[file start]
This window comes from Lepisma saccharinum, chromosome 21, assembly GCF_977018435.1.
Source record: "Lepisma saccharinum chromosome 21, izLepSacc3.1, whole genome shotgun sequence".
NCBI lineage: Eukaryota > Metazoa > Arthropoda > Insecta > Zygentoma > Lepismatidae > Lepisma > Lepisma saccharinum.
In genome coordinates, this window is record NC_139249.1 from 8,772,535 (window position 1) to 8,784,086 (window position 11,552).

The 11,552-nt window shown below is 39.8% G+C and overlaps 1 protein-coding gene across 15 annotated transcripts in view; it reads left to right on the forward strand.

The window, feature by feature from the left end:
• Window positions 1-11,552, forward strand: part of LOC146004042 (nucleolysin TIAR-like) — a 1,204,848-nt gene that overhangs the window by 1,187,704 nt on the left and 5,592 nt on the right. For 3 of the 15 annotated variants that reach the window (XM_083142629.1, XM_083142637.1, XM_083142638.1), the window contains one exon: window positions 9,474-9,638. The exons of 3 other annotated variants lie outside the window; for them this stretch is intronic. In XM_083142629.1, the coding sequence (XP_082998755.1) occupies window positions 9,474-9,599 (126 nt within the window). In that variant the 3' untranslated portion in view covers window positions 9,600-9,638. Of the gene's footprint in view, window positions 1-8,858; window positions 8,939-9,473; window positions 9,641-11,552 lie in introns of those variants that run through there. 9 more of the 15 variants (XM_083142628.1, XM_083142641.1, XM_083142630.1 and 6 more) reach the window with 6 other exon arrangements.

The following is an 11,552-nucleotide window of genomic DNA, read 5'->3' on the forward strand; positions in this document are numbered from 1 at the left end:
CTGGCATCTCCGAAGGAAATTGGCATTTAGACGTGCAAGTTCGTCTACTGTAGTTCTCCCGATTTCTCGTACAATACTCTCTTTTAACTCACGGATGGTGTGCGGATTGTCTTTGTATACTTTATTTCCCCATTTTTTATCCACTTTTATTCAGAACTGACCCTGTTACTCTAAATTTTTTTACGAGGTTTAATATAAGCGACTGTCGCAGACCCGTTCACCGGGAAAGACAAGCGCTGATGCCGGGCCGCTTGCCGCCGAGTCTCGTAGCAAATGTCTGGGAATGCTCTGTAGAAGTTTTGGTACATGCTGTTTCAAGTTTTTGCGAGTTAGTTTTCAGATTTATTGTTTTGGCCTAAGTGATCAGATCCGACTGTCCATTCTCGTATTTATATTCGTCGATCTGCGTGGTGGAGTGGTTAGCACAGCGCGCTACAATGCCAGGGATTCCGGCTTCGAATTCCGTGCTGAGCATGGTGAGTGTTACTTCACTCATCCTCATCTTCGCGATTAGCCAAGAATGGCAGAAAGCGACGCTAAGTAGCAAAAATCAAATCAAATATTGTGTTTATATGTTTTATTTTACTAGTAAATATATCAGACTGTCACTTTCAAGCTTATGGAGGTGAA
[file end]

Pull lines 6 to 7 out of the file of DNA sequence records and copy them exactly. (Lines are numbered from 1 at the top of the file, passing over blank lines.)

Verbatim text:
The window, feature by feature from the left end:
• Window positions 1-11,552, forward strand: part of LOC146004042 (nucleolysin TIAR-like) — a 1,204,848-nt gene that overhangs the window by 1,187,704 nt on the left and 5,592 nt on the right. For 3 of the 15 annotated variants that reach the window (XM_083142629.1, XM_083142637.1, XM_083142638.1), the window contains one exon: window positions 9,474-9,638. The exons of 3 other annotated variants lie outside the window; for them this stretch is intronic. In XM_083142629.1, the coding sequence (XP_082998755.1) occupies window positions 9,474-9,599 (126 nt within the window). In that variant the 3' untranslated portion in view covers window positions 9,600-9,638. Of the gene's footprint in view, window positions 1-8,858; window positions 8,939-9,473; window positions 9,641-11,552 lie in introns of those variants that run through there. 9 more of the 15 variants (XM_083142628.1, XM_083142641.1, XM_083142630.1 and 6 more) reach the window with 6 other exon arrangements.